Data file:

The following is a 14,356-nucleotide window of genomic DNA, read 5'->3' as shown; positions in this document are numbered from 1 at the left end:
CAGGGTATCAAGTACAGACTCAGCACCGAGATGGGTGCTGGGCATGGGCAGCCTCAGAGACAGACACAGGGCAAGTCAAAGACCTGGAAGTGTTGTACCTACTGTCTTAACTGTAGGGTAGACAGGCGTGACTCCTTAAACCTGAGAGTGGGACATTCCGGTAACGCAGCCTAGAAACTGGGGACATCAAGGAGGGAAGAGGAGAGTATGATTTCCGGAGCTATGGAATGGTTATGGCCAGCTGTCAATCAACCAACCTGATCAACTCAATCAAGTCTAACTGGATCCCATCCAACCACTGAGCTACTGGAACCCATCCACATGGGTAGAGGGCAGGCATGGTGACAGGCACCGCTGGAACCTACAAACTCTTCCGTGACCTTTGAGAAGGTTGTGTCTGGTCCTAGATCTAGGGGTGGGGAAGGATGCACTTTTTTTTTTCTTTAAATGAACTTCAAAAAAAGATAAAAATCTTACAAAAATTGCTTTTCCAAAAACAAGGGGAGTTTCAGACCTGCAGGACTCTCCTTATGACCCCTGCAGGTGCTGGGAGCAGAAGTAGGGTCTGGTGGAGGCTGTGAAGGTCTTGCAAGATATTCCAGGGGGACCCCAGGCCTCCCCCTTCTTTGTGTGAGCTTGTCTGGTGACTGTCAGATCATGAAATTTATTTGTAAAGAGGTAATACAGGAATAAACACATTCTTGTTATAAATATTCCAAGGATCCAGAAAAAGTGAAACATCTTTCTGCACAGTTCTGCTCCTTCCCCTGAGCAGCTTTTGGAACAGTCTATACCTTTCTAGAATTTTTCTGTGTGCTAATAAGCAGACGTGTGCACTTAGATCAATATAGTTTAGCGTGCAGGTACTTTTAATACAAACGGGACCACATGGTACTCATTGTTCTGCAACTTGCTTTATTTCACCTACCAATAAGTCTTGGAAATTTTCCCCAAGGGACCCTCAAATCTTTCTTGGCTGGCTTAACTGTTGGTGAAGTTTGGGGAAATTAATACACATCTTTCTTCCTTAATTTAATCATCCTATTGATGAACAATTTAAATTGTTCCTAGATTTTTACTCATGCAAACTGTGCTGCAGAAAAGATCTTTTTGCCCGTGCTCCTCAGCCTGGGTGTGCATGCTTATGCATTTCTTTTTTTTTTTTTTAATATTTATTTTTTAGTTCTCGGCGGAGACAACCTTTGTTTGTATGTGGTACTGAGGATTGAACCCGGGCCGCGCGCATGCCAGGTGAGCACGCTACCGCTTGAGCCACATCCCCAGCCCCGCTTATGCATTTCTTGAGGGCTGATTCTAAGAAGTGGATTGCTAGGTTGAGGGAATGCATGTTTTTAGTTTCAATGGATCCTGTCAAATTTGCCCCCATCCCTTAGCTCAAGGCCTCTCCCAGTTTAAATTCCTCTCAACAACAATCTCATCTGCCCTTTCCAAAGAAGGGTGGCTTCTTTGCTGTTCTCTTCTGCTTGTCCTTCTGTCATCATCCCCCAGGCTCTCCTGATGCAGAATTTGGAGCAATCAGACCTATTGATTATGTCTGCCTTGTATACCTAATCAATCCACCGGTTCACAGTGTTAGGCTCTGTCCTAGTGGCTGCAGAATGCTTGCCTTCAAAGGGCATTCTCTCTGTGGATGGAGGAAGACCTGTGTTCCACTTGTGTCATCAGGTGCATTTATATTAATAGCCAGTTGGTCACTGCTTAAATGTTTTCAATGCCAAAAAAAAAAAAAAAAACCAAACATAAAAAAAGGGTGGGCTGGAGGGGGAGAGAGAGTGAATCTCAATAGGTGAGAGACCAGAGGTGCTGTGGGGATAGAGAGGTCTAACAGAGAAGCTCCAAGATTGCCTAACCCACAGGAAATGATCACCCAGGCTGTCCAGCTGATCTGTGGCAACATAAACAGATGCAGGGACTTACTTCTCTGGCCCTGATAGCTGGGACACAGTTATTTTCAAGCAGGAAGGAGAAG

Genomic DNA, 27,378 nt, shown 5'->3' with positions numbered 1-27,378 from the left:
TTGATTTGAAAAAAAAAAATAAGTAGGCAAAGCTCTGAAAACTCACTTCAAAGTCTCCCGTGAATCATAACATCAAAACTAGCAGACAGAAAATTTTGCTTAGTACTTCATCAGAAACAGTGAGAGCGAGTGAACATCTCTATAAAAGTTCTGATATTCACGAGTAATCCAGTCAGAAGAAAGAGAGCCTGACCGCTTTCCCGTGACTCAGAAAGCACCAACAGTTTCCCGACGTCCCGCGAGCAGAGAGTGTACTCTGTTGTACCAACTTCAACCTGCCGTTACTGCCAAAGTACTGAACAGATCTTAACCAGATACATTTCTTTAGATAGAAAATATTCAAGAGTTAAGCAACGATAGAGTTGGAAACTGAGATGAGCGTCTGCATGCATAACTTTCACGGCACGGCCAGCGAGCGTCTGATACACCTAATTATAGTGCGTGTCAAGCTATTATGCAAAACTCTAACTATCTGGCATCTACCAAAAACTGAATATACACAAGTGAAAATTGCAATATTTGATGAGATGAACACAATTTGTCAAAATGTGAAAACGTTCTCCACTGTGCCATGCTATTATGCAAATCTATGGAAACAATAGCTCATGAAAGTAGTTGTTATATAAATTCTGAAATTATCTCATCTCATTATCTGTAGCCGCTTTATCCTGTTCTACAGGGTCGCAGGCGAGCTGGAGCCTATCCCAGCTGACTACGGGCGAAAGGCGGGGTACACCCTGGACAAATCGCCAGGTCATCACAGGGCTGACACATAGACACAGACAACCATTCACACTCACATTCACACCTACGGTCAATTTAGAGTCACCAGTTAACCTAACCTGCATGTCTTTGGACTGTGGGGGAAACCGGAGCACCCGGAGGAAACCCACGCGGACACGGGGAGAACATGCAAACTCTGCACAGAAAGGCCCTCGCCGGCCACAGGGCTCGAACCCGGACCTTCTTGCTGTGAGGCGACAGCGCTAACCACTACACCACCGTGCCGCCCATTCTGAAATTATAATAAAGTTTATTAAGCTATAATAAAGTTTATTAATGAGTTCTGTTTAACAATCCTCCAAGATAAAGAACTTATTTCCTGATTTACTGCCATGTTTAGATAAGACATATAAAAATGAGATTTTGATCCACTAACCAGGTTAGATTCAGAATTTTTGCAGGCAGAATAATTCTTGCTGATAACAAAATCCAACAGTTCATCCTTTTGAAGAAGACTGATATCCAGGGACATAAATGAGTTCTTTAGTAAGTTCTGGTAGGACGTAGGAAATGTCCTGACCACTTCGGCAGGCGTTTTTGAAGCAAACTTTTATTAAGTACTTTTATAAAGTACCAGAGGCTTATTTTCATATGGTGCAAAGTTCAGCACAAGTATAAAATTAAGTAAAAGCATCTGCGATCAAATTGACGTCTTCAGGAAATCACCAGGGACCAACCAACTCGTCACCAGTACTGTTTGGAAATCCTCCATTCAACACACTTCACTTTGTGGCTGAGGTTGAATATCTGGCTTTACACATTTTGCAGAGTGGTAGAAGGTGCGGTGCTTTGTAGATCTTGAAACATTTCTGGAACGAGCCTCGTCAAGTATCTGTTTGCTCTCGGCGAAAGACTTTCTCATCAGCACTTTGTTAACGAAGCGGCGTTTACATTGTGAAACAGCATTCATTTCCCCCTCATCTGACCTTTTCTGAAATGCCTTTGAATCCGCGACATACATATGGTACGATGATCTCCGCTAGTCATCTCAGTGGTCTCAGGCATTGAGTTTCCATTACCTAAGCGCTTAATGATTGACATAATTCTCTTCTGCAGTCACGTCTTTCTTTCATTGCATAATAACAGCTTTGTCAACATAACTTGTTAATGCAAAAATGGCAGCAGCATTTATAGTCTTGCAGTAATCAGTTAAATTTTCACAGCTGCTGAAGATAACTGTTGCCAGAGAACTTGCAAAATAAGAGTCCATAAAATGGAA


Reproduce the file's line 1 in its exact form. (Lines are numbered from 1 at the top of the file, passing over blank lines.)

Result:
The following is a 14,356-nucleotide window of genomic DNA, read 5'->3' as shown; positions in this document are numbered from 1 at the left end: